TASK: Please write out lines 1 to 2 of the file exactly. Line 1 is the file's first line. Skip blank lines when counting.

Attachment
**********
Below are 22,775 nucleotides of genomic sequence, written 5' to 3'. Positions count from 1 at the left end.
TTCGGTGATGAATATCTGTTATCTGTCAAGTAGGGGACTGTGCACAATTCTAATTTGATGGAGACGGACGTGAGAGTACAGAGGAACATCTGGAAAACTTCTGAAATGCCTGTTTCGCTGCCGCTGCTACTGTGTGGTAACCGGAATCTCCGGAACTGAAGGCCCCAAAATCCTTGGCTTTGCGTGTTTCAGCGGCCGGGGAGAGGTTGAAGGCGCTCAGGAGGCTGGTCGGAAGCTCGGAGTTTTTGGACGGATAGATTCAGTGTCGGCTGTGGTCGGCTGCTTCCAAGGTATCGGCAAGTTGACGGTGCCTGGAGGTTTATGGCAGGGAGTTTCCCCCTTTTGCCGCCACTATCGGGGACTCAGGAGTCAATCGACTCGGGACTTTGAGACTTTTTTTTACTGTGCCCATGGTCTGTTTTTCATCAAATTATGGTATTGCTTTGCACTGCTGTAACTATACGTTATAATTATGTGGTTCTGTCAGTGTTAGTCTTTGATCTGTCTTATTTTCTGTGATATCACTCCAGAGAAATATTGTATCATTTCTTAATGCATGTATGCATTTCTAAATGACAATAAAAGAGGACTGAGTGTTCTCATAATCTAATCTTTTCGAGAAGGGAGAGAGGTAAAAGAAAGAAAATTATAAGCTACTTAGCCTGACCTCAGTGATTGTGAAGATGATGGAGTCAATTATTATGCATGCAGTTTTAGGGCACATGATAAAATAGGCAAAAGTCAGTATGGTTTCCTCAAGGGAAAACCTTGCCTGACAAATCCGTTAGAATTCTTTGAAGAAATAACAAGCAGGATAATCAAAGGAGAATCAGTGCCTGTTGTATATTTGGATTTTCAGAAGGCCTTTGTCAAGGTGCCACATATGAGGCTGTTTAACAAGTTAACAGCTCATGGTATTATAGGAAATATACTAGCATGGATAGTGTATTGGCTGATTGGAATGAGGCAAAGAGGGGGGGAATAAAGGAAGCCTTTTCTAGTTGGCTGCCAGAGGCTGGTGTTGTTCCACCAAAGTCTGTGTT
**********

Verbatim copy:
Below are 22,775 nucleotides of genomic sequence, written 5' to 3'. Positions count from 1 at the left end.
TTCGGTGATGAATATCTGTTATCTGTCAAGTAGGGGACTGTGCACAATTCTAATTTGATGGAGACGGACGTGAGAGTACAGAGGAACATCTGGAAAACTTCTGAAATGCCTGTTTCGCTGCCGCTGCTACTGTGTGGTAACCGGAATCTCCGGAACTGAAGGCCCCAAAATCCTTGGCTTTGCGTGTTTCAGCGGCCGGGGAGAGGTTGAAGGCGCTCAGGAGGCTGGTCGGAAGCTCGGAGTTTTTGGACGGATAGATTCAGTGTCGGCTGTGGTCGGCTGCTTCCAAGGTATCGGCAAGTTGACGGTGCCTGGAGGTTTATGGCAGGGAGTTTCCCCCTTTTGCCGCCACTATCGGGGACTCAGGAGTCAATCGACTCGGGACTTTGAGACTTTTTTTTACTGTGCCCATGGTCTGTTTTTCATCAAATTATGGTATTGCTTTGCACTGCTGTAACTATACGTTATAATTATGTGGTTCTGTCAGTGTTAGTCTTTGATCTGTCTTATTTTCTGTGATATCACTCCAGAGAAATATTGTATCATTTCTTAATGCATGTATGCATTTCTAAATGACAATAAAAGAGGACTGAGTGTTCTCATAATCTAATCTTTTCGAGAAGGGAGAGAGGTAAAAGAAAGAAAATTATAAGCTACTTAGCCTGACCTCAGTGATTGTGAAGATGATGGAGTCAATTATTATGCATGCAGTTTTAGGGCACATGATAAAATAGGCAAAAGTCAGTATGGTTTCCTCAAGGGAAAACCTTGCCTGACAAATCCGTTAGAATTCTTTGAAGAAATAACAAGCAGGATAATCAAAGGAGAATCAGTGCCTGTTGTATATTTGGATTTTCAGAAGGCCTTTGTCAAGGTGCCACATATGAGGCTGTTTAACAAGTTAACAGCTCATGGTATTATAGGAAATATACTAGCATGGATAGTGTATTGGCTGATTGGAATGAGGCAAAGAGGGGGGGAATAAAGGAAGCCTTTTCTAGTTGGCTGCCAGAGGCTGGTGTTGTTCCACCAAAGTCTGTGTT